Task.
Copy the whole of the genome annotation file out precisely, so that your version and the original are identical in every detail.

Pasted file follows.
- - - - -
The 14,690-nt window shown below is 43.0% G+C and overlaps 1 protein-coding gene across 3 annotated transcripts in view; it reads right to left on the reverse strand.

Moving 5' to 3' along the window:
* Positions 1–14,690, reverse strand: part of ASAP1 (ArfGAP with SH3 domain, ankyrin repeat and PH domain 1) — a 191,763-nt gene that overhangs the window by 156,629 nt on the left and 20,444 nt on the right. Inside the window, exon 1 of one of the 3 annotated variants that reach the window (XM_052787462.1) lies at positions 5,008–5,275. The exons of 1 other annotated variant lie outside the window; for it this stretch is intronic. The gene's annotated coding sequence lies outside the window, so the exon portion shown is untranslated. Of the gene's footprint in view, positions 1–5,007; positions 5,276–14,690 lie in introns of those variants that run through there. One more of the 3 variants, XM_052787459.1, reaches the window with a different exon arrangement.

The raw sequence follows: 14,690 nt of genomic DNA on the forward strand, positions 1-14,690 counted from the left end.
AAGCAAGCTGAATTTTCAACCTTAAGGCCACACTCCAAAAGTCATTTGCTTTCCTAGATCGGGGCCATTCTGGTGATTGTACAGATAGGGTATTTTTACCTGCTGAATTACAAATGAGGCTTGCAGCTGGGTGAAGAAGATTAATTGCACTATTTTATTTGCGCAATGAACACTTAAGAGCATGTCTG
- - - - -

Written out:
The 14,690-nt window shown below is 43.0% G+C and overlaps 1 protein-coding gene across 3 annotated transcripts in view; it reads right to left on the reverse strand.

Moving 5' to 3' along the window:
* Positions 1–14,690, reverse strand: part of ASAP1 (ArfGAP with SH3 domain, ankyrin repeat and PH domain 1) — a 191,763-nt gene that overhangs the window by 156,629 nt on the left and 20,444 nt on the right. Inside the window, exon 1 of one of the 3 annotated variants that reach the window (XM_052787462.1) lies at positions 5,008–5,275. The exons of 1 other annotated variant lie outside the window; for it this stretch is intronic. The gene's annotated coding sequence lies outside the window, so the exon portion shown is untranslated. Of the gene's footprint in view, positions 1–5,007; positions 5,276–14,690 lie in introns of those variants that run through there. One more of the 3 variants, XM_052787459.1, reaches the window with a different exon arrangement.

The raw sequence follows: 14,690 nt of genomic DNA on the forward strand, positions 1-14,690 counted from the left end.
AAGCAAGCTGAATTTTCAACCTTAAGGCCACACTCCAAAAGTCATTTGCTTTCCTAGATCGGGGCCATTCTGGTGATTGTACAGATAGGGTATTTTTACCTGCTGAATTACAAATGAGGCTTGCAGCTGGGTGAAGAAGATTAATTGCACTATTTTATTTGCGCAATGAACACTTAAGAGCATGTCTG